Is there a gadget that exemplifies the current human condition better than headphones? Today, headphones and earbuds enable you to separate yourself from people around you while at the same time allowing you to connect to the entire world of sounds. You can keep up with the news, watch Netflix, or listen to music anywhere you find yourself. They’re great. But the way we tend to use them can also be a health risk.

At least, as far as your ears are concerned. And the World Health Organization agrees. Headphones are everywhere so this is especially worrisome.

The Hazard of Headphones And Earbuds

Frances enjoys listening to Lizzo all the time. Because Frances loves Lizzo so much, she also turns the volume way up (the majority of people love to listen to their favorite music at full power). She’s a considerate person, though, so Frances uses high-quality headphones to listen to her tunes.

This kind of headphone use is pretty common. Needless to say, headphones can be used for lots of purposes but the general idea is the same.

We use headphones because we want a private listening experience (so we are able to listen to anything we want) and also so we don’t bother the people around us (usually). But this is where it can become dangerous: our ears are subjected to an intense and extended amount of noise. Over time, that noise can cause injury, which leads to hearing loss. And a wide range of other health concerns have been linked to hearing loss.

Protect Your Hearing

Hearing health, according to healthcare specialists, is a major component of your general health. Headphones are easy to get a hold of and that’s one reason why they present a health risk.

What can you do about it is the real question? So that you can make headphones a little safer to use, researchers have provided a number of steps to take:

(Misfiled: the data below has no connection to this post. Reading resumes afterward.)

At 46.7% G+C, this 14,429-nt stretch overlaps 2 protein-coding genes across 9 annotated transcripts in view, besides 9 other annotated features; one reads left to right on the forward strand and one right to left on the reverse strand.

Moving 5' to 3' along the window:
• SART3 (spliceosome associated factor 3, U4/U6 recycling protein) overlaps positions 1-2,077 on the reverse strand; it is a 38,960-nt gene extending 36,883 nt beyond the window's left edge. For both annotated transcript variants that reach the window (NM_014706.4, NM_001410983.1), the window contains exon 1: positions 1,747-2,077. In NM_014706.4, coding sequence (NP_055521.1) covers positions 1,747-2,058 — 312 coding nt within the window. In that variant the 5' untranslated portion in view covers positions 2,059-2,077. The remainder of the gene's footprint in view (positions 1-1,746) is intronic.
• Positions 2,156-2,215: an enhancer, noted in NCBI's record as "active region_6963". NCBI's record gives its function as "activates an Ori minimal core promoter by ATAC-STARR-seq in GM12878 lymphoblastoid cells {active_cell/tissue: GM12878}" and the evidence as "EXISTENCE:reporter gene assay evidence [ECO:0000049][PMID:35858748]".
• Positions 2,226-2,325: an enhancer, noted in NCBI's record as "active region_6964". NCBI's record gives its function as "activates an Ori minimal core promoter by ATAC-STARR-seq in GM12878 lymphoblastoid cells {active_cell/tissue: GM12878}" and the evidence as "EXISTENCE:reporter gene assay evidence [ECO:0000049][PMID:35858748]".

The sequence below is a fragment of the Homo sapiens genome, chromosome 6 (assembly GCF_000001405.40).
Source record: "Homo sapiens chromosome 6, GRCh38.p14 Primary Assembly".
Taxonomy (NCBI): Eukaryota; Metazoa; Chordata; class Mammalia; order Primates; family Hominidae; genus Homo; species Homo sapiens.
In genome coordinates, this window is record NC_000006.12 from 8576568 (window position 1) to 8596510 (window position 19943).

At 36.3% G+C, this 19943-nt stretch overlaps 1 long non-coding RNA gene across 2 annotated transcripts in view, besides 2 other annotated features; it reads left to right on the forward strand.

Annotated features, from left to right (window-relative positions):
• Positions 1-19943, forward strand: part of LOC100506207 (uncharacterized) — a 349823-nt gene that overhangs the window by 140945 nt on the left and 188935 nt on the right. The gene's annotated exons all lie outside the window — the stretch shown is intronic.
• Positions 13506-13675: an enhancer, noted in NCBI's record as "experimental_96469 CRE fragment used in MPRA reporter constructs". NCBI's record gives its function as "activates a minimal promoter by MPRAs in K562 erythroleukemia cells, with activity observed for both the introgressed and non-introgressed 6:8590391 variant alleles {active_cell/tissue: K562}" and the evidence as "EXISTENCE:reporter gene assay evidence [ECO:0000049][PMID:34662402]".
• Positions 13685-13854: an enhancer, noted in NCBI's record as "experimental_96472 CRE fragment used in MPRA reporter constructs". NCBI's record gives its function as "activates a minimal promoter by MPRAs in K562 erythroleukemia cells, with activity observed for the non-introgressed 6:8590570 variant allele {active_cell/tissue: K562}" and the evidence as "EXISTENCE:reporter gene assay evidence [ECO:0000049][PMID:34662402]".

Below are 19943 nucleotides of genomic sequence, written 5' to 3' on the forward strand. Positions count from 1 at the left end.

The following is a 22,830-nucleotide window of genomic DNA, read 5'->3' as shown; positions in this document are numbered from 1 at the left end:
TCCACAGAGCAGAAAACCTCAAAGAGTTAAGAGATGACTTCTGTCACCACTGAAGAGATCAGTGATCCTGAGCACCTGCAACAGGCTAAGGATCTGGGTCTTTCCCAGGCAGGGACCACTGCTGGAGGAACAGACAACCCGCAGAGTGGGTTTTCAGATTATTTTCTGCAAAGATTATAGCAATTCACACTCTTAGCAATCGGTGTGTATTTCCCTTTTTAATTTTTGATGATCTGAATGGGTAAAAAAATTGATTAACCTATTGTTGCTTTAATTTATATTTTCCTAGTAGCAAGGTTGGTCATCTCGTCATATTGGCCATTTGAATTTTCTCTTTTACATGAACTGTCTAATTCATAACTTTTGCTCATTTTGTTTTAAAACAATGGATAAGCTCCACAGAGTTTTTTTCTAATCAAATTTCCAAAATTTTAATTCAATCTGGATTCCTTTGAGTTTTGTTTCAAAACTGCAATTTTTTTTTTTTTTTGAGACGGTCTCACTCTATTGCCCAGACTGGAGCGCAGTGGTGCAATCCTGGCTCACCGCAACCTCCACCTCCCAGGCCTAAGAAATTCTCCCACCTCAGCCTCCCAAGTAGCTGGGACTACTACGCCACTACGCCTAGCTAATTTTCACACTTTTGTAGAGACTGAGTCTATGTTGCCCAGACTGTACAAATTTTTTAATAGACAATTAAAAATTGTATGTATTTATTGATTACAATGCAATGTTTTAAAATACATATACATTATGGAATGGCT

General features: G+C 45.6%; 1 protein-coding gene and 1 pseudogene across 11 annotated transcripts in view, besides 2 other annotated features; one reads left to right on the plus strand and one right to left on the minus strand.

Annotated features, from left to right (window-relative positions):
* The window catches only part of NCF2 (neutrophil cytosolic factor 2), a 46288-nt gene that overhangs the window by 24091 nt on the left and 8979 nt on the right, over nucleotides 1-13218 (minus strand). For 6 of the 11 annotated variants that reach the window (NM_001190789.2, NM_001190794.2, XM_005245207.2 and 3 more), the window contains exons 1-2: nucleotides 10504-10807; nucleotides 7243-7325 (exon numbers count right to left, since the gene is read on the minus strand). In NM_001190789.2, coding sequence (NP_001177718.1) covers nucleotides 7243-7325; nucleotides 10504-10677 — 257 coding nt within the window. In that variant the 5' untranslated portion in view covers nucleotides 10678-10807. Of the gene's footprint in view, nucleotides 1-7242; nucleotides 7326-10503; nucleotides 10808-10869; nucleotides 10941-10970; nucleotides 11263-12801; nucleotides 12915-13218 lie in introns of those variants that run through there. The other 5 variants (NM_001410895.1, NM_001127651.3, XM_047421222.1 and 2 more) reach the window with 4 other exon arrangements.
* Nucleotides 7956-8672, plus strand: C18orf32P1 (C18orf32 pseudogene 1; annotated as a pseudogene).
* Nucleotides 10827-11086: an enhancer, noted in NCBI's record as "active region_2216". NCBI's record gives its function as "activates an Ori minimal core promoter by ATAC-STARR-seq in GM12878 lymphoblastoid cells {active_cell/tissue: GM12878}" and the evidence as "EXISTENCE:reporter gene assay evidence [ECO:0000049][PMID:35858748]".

• Take breaks: It’s difficult not to crank up the volume when you’re listening to your favorite music. That’s easy to understand. But you should take a little time to let your hearing to recover. So every now and then, give yourself at least a five minute break. The strategy is to give your ears some time with lower volumes every day. Limiting your headphone time and watching volume levels will definitely lessen damage.
  • Age restrictions: Headphones are being worn by younger and younger people these days. And it’s definitely a smart decision to limit the amount of time younger people are spending with headphones. The longer we can stop the damage, the more time you’ll have before hearing loss sets in.
  • Don’t turn them up so loud: The World Health Organization suggests that your headphones not go beyond a volume of 85dB (60dB is the typical level of a conversation for context). Most mobile devices, unfortunately, don’t have a dB volume meter standard. Determine the max volume of your headphones or keep the volume at half or less.
  • Volume warnings are important: Most mobile devices have warnings when the volume becomes dangerous. It’s extremely important for your hearing health to stick to these warnings as much as possible.

If you’re at all concerned about your ear health, you might want to curtail the amount of time you spend using your headphones entirely.

It’s Just My Hearing, Right?

When you’re younger, it’s not hard to consider damage to your hearing as unimportant (which you shouldn’t do, you only have one pair of ears). But numerous other health factors, including your mental health, can be influenced by hearing issues. Conditions such as have been linked to hearing impairment.

So your total well-being is forever connected to the health of your ears. Whether you’re listening to a podcast or your favorite music, your headphone could become a health risk. So do yourself a favor and down the volume, just a little.

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